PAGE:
So says Larry Wall, "a research economist in the Atlanta Fed's research department":
...the lesson I wish we could most learn is that it is very costly for the government to subsidize an activity by guaranteeing loans as a way of lowering the cost of borrowing. Government guarantees are very seductive in the short run. It looks like something for nothing. The government provides a subsidy to borrowers, which encourages the borrowers to do something deemed socially desirable. The borrowers obtain an immediate gain. So often do the people selling the goods, such as in the housing industry—the homebuilders and the realtors. Yet this subsidy can be structured in a way where it shows no cost to taxpayers for long periods of time.
But eventually the socially desirable activity becomes oversupplied, and the borrowers take on too much debt. Then the seemingly costless government guarantee becomes extremely costly for taxpayers as the government makes good on its loan guarantees. Moreover, it often turns out badly for many of the borrowers as they struggle to support excessive debt and/or they default on their debt, ruining their credit ratings and, increasingly, their access to other things such as jobs. Thus, I would argue that any activity that we agree should receive government support should receive that support with an upfront grant of government money rather than through debt guarantees. Moreover, I would hope the support would be structured in a way that does not encourage people to take out larger loans.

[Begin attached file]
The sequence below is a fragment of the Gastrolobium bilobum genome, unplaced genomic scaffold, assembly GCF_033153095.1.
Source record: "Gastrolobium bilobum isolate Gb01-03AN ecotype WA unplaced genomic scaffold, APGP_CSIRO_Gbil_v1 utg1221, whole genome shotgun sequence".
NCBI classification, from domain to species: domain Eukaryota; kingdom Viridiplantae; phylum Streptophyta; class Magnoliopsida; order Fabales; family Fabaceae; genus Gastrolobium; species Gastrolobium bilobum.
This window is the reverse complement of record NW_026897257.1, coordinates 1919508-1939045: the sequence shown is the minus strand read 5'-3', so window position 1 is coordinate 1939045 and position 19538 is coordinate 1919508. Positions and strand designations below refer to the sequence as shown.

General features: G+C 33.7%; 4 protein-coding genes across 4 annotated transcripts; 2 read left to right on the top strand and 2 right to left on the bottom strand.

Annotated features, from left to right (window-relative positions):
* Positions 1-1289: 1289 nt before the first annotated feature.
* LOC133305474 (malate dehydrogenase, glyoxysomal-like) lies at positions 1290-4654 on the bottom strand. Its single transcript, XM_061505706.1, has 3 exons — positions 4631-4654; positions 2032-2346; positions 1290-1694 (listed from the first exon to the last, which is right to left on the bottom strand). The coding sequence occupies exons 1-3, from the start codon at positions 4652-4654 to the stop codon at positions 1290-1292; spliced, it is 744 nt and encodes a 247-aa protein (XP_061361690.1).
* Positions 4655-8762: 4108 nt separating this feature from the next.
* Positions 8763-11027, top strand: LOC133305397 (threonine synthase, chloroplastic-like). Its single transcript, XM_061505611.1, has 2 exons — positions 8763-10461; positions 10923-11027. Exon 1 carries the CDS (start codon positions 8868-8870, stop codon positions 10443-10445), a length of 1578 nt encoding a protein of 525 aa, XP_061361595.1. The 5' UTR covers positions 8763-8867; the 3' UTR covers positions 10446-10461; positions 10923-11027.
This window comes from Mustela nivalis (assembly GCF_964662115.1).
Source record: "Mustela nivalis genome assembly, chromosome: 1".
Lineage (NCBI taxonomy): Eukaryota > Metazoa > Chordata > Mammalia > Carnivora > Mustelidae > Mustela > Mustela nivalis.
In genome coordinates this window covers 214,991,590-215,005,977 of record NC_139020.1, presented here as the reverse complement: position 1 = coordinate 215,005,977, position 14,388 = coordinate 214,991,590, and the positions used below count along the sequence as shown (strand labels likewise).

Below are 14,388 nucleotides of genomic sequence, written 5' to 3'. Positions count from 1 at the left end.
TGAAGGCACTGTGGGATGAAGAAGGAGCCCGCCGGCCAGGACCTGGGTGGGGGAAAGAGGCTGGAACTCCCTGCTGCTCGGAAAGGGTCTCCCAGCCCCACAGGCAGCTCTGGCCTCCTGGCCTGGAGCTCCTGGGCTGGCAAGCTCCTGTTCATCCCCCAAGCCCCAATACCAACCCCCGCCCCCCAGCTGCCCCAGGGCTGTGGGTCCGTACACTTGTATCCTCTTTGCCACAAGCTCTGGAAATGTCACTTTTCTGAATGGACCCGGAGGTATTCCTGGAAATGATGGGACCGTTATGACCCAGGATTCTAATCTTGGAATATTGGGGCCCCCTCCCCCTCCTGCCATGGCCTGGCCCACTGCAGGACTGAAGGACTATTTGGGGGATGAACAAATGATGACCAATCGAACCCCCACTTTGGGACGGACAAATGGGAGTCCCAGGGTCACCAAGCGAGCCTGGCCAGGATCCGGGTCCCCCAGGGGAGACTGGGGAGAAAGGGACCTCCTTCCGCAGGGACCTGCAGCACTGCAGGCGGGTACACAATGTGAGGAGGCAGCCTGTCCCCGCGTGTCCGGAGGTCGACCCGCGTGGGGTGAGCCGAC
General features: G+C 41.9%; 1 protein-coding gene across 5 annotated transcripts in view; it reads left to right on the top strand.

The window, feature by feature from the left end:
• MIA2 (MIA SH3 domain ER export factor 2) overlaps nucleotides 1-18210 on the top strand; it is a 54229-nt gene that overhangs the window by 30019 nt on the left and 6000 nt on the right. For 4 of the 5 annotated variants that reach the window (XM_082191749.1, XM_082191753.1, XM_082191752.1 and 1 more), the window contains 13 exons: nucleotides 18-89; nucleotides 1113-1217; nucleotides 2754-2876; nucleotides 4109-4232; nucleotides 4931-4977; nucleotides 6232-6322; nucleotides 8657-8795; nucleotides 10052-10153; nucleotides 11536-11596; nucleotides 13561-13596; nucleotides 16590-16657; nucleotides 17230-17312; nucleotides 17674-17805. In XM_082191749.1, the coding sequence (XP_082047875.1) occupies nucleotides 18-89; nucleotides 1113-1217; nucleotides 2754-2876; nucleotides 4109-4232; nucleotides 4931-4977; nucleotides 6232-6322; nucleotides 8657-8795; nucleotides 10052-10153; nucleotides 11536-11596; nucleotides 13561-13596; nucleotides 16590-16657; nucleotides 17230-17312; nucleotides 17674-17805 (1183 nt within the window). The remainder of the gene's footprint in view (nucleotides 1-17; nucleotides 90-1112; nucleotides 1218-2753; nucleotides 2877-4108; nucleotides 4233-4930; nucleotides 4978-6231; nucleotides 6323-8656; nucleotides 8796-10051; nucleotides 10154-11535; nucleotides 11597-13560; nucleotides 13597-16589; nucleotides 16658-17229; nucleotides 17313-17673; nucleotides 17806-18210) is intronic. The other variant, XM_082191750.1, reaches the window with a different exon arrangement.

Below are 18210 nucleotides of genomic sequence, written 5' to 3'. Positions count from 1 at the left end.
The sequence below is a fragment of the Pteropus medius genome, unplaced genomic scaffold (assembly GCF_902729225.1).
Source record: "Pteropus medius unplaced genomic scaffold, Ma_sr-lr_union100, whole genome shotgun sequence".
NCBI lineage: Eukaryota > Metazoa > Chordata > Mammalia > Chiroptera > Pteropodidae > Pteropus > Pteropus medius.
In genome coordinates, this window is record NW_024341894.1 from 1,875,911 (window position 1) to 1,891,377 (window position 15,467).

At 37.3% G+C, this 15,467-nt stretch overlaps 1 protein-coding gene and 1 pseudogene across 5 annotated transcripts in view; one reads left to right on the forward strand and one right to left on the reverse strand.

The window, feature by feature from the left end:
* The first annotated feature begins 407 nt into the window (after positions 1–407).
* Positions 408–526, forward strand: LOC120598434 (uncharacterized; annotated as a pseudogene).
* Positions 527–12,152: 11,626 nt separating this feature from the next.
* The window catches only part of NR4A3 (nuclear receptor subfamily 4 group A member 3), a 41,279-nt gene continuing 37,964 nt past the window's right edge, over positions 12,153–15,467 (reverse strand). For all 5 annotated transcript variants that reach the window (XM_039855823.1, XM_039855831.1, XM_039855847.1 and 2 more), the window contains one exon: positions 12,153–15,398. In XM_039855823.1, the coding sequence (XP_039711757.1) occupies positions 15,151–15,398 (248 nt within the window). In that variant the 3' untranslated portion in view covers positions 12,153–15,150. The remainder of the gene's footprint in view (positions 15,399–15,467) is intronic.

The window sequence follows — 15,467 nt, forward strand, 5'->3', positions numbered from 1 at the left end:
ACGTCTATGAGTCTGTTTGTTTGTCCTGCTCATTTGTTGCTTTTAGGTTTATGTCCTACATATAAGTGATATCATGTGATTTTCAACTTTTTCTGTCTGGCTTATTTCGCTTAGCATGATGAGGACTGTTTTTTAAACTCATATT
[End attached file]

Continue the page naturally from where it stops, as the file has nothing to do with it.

Now, that all sounds fine on the surface; however, and correct us if we're wrong, but we didn't hear any focus being placed on the Wall Street investment bankers who gave tens of billions of investor's dollars into creating mortgages via more than shady practices where the GSE's are now forcing those banks to take back many loans that did not meet the GSE's clearly stated standards. In other words, it appears that the only thing that is discussed in the interview is that the GSE's are a moral hazard rather than that the Wall Street banks/investment houses were exceedingly under supervised by government regulators.
There are former Wall Street insiders who were very high up at the time who've gone on record as saying that nobody was looking over their shoulders, even though their toxic tranches were being rated AAA, and that they simply took huge advantage of that. So, the moral hazard was in the lack of proper regulation and oversight and not simply the way Fannie and Freddie were designed.
So, while it may not be the best public policy to have designed and used Fannie and Freddie the way they were, it is wrong to place all or nearly all of the sins at their doorsteps and the solution lies more in proper regulation and oversight than in simply further privatizing. Agree? Disagree?